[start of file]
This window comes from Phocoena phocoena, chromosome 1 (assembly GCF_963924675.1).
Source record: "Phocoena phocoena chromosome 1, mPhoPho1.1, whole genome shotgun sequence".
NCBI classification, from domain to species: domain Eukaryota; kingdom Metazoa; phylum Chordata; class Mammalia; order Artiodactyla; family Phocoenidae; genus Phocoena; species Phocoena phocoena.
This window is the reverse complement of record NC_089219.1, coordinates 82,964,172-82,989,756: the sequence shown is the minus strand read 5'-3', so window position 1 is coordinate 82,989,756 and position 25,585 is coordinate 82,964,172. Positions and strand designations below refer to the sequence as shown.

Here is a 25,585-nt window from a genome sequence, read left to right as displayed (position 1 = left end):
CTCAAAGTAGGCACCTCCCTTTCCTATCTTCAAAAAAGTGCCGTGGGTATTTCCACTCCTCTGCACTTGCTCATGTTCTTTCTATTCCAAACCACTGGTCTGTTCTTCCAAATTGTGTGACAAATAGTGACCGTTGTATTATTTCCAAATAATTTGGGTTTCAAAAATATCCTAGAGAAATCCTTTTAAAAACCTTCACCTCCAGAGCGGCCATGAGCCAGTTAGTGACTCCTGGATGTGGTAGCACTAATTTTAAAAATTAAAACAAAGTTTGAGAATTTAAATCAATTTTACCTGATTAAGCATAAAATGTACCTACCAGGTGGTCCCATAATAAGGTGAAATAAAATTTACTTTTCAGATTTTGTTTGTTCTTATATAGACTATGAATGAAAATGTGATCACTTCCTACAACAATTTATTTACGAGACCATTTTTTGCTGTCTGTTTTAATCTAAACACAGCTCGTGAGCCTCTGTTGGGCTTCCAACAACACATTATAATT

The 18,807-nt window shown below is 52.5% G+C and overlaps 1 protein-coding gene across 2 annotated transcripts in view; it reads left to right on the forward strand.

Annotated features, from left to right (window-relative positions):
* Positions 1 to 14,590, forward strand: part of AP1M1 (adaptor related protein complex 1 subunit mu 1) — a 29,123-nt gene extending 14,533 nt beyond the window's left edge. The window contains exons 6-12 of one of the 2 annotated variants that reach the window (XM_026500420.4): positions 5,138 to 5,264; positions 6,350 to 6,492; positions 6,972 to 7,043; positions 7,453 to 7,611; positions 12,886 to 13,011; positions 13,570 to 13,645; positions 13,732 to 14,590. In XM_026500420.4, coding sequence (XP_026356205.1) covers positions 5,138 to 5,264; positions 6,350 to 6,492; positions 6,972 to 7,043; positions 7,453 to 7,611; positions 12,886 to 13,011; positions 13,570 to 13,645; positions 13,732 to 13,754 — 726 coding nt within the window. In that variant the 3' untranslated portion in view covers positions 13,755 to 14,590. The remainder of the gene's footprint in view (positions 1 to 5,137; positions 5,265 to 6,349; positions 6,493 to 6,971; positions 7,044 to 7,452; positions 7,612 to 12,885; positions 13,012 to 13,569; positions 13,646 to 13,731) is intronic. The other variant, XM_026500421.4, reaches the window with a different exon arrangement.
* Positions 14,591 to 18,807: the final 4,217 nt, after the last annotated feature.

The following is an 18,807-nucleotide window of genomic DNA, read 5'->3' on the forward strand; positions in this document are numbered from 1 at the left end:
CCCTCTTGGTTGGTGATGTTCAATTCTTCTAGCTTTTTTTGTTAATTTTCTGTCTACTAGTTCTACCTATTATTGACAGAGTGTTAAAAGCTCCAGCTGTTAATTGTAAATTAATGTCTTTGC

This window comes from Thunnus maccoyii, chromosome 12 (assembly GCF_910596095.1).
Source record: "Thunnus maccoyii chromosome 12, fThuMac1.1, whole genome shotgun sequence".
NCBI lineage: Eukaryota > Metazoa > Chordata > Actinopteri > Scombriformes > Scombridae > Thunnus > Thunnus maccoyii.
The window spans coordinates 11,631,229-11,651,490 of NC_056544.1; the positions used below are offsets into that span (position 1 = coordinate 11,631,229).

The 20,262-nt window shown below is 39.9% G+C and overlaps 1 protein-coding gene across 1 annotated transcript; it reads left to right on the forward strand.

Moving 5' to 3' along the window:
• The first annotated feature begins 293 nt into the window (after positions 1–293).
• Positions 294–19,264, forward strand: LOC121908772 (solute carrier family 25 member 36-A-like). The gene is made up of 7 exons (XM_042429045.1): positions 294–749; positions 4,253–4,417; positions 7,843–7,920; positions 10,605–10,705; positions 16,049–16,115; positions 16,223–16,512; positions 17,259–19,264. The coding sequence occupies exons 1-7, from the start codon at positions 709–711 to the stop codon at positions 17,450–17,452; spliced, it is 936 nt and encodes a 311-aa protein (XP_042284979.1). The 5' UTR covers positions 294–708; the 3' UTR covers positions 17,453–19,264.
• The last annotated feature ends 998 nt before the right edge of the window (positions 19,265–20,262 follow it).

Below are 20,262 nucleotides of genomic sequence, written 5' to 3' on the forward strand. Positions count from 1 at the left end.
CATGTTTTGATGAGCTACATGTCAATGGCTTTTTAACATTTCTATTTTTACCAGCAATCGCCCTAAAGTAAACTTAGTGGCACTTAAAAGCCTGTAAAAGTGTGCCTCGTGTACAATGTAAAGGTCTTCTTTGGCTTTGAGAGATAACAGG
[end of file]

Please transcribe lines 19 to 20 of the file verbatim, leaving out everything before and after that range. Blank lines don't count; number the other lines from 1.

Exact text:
• The first annotated feature begins 293 nt into the window (after positions 1–293).
• Positions 294–19,264, forward strand: LOC121908772 (solute carrier family 25 member 36-A-like). The gene is made up of 7 exons (XM_042429045.1): positions 294–749; positions 4,253–4,417; positions 7,843–7,920; positions 10,605–10,705; positions 16,049–16,115; positions 16,223–16,512; positions 17,259–19,264. The coding sequence occupies exons 1-7, from the start codon at positions 709–711 to the stop codon at positions 17,450–17,452; spliced, it is 936 nt and encodes a 311-aa protein (XP_042284979.1). The 5' UTR covers positions 294–708; the 3' UTR covers positions 17,453–19,264.